Payroll Teacher Resources

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High schoolers simulate creating and calculating employees payrolls using hourly wages, deductions, and proper taxes.
Learners explore the concept of payroll taxes. In this payroll taxes lesson, students read an article about payroll taxes. Learners discuss the purpose of FICA taxes and deductions that are taken from a worker's check. Students calculate the net pay of an average worker.
In this payroll and income tax activity, learners compute gross pay, itemize payroll deductions, determine net pay and figure percents. This two-page activity contains 4 multi-step real-life problems.
Students review preparation of payroll records and practice these skills while playing games on the computer. They follow a student outline and complete online activities and quiz.
Students develop an employee work/pay schedule spreadsheet. They examine online payroll spreadsheet examples, create a payroll with ten employees, and enter and print the data.
Students define gross domestic product, real GDP, consumer price index, interest rate, and unemployment rate. They explain how GDP, the consumer price index, industrial production, Treasury interest rates, changes in non-farm payrolls, and the unemployment rate are calculated.
Students examine how the GDP, the consumer price index, industrial production, Treasury interest rates, changes in non-farm payrolls, and the unemployment rate are calculated and what they assess.
Students who are adult ESOL learners examine pay stubs and determine how payroll deductions are spent on services and company benefits. While looking at a pay stub they complete a worksheet. They focus on the proper sequence of words in sentences and study a list of associated vocabulary words.
Using January 2012 economic data, learners will review changes in employment and unemployment rates in the US. They'll determine which economic factors influenced these changes, and describe the impact unemployment has on various individuals and groups. Data, hyperlinked resources, and focused vocabulary are all included.
Read all about the various types of unemployment and the United States is are currently at the low-point of an unemployment cycle. Kids examine what economic factors affect the unemployment rate, and what data shows for different US populations.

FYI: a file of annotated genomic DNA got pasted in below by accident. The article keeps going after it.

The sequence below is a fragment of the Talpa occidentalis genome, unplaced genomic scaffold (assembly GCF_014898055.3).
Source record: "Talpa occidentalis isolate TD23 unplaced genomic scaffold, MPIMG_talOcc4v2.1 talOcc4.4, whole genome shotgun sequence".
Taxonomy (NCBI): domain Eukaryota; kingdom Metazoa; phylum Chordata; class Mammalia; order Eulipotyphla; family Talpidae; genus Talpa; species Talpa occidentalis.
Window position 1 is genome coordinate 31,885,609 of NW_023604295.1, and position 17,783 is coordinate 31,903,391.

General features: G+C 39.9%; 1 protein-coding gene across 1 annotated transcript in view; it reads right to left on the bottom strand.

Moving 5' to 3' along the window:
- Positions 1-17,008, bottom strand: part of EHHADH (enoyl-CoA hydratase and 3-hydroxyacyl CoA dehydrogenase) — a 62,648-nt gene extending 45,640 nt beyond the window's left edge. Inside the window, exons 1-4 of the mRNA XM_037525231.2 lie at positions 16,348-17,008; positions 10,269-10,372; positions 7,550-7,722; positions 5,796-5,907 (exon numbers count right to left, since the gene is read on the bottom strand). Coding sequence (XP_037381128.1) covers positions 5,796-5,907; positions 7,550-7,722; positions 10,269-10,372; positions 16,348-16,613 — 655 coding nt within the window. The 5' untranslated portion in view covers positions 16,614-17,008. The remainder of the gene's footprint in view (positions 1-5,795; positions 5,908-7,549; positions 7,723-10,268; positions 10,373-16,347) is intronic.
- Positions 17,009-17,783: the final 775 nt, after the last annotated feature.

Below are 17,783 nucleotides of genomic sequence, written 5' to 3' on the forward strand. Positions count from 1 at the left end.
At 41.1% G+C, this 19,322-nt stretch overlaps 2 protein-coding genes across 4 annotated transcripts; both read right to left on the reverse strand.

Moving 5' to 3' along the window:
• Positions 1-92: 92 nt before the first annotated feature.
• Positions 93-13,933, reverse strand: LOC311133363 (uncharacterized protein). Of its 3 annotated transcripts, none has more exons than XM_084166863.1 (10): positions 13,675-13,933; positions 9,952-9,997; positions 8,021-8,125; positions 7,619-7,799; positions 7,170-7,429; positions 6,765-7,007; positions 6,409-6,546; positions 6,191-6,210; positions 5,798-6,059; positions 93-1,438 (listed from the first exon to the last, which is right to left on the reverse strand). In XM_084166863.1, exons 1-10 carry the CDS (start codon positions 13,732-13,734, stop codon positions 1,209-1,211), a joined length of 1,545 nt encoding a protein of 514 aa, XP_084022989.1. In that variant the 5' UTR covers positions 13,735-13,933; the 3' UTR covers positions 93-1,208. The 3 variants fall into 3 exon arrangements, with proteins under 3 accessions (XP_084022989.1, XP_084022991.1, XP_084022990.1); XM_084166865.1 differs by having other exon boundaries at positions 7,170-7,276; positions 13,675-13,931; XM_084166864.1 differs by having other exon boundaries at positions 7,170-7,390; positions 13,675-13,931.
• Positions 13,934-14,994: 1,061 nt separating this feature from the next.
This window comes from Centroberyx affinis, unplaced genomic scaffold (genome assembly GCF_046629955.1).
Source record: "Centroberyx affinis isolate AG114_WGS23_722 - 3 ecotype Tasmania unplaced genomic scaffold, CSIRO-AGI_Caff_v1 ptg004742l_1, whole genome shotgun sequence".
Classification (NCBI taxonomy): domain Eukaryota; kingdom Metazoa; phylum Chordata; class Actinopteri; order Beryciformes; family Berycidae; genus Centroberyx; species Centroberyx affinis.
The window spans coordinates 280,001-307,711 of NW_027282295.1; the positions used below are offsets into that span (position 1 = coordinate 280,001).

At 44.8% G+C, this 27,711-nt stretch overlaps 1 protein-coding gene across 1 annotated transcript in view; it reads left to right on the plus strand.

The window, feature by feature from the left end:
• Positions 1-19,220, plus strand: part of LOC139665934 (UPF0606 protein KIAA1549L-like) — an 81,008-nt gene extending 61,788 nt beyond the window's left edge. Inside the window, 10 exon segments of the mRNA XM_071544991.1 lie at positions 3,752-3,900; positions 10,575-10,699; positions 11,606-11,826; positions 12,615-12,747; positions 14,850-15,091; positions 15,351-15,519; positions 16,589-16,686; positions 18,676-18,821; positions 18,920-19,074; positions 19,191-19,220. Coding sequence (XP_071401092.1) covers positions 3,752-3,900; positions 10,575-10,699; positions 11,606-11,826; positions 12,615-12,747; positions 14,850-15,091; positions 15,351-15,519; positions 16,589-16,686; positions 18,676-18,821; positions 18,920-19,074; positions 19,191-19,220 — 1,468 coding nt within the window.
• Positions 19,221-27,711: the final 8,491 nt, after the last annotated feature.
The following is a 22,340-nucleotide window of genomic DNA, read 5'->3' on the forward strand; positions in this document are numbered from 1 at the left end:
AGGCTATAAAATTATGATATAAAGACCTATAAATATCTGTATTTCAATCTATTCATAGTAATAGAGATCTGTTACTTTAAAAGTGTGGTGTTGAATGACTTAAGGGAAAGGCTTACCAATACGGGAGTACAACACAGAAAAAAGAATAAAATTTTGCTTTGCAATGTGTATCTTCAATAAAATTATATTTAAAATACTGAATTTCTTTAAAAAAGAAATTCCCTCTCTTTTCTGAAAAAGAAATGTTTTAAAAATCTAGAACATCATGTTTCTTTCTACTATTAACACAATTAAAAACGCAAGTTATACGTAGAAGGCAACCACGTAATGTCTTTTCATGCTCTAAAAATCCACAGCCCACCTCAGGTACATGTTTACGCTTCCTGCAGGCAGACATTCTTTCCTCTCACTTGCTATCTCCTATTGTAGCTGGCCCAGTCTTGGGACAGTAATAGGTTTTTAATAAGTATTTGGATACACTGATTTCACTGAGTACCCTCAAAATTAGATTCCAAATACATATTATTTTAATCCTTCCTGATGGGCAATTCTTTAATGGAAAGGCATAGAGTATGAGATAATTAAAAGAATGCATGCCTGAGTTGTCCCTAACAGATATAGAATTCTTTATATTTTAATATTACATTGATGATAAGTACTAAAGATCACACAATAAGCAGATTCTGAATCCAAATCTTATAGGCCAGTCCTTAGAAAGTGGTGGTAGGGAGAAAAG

In this working with a partner worksheet, students observe four job advertisements from a newspaper with missing parts in each ad and communicate verbally to discover the missing sections, and fill in the blanks. Students write 18 short answers.
Students develop a budget for a college student using all of the influences that the student would have.  In this budgeting lesson plan, students use real life examples to create a budget spreadsheet.  Students read and study sample spreadsheets and budgets before tackling their own. 
Young spenders take a look at the best ways to save and spend money. This type of financial education is lacking in schools, so implementing this lesson would be of great value to your students. Things like bank checking account fees, amounts of interest on savings accounts, fees associated with credit cards, and the "cheapest" way to make purchases are all explored. Some excellent activities and worksheets are embedded in this fine plan.
Students investigate the economic growth and employment rate. In this algebra lesson, students collect data on employment and unemployment. They graph their findings and draw conclusions.
Ninth graders examine how to financially prepare for a new business startup. They read and discuss a handout, create a budget, compute payroll taxes, research business startup financing, and develop a business plan for a simulated business.
In this ESL looking for a job learning exercise, students work in pairs to ask questions that will elicit information that is missing from their page.  Each page contains ten gaps in job advertisments from a local paper.
Students examine data over employment and unemployment rates from February 2010. In this economic data lesson, students review information, charts, and graphs provided by the Bureau of Labor Statistics (BLS) and use the given data to answer provided multiple choice and essay questions.
Learners examine the U.S. Bureau of Labor Statistics (BLS) data for employment and unemployment rates in the United States. In this current event lesson, students review charts, research given topics and case studies, complete worksheets and analyze statistics as they deal with the employment and unemployment rates for 2009.
Twelfth graders study the U.S. employment and unemployment data.  In this Economics lesson, 12th graders analyze the changes in employment in the United States.  Students create charts and graphs to show their findings. 
Pupils explore the concept of social security. In this social security instructional activity, students read an article about social security and whether or not it will last. Pupils discuss ideas on what to do when social security runs out. Students discuss the reliability of social security.

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